Leonidas Kavakos has a unique timbre and a flawless techinque. In Luxemburg the Greek violin virtuso recently interpreted Stravinsky's extraordinary Violin Concerto in D major, and "Musica" was there to talk to him. He began by speaking about the extraordinary sound Stravinsky created to open each movement.
"The sound of this chord it goes perfectly with Stravinsky's sense of humor, sarcasm, irony and, you know, being so playful about it.”
Stravinsky called the challenging chord that opens each movement and spans over two and a half octaves the "passport to his concerto".
His witty masterpiece from 1931, which has influences from the Baroque era, is inspirational for Kavakos, who performed it with the Luxembourg Philharmonic Orchestra.
"What I love is that we see the Stravinsky who is looking ahead of his time but he's distilling all the energy and the power from the past."
The orchestra's musical director Gustavo Gimeno agrees that Stravinsky's character infuses everything that he wrote.
"It is obvious that it is in the personality of Stravinsky: These colours, these harmonies, this tension, this exploring how far you can go," he says.
"The more one plays it the more one has the chance to approach more of the essence but I should not say that, because I'm sure that if I play this again in five years, I will think of now, and that 'my God I was so far away', and I will still think I'm getting closer. But this is always like this. And also it teaches how much wisdom and genius is in these scores."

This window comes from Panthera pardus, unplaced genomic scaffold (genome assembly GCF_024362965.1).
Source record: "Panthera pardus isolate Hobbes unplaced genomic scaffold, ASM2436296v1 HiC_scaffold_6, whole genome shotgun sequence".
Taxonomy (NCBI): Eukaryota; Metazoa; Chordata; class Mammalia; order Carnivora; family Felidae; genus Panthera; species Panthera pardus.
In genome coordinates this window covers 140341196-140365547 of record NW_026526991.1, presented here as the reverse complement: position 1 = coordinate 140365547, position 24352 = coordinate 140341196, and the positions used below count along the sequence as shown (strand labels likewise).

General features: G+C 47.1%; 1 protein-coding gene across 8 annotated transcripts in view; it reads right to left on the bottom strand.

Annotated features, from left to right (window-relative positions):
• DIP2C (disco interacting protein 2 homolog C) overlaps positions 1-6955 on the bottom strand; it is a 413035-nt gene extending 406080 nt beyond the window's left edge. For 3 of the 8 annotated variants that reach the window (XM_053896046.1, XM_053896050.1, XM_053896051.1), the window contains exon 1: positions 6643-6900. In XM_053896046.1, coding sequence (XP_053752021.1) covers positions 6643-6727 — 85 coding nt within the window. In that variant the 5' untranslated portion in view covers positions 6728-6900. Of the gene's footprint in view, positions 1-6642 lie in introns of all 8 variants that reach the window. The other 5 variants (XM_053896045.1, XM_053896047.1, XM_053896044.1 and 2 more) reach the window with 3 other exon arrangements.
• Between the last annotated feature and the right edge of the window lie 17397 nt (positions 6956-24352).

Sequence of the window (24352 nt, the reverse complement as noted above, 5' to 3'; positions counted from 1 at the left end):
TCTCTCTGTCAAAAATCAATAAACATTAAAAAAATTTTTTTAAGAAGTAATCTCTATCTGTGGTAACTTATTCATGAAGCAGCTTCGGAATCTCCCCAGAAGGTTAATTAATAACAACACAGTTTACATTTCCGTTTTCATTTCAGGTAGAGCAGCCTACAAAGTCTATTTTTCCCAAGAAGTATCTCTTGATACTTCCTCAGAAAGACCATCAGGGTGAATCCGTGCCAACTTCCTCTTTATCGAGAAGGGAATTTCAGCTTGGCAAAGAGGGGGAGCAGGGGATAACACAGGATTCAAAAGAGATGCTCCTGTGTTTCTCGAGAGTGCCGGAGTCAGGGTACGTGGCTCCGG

A precious Stradivarius that he encountered over two decades ago but was only reunited with last year, opened up a whole new world of sound colours.
"When you find something that fits you, that has the colours that one is looking for, then that is not only a source of knowledge but it's very much a source of influence and inspiration. Because the instrument has such personality and such richness it is something that generates immediately ideas because you hear things that you've never heard before."
Leonidas Kavakos' Greek origins and his interest in philosophy runs through his veins.
"For example when I read Plato's first dialogue, he says that we should interpret the spirit of the poet rather than his words which is exactly what we are looking for when we are playing a piece or we are studying a piece of music. We're not trying to just play the notes but we need to find what is behind the notes."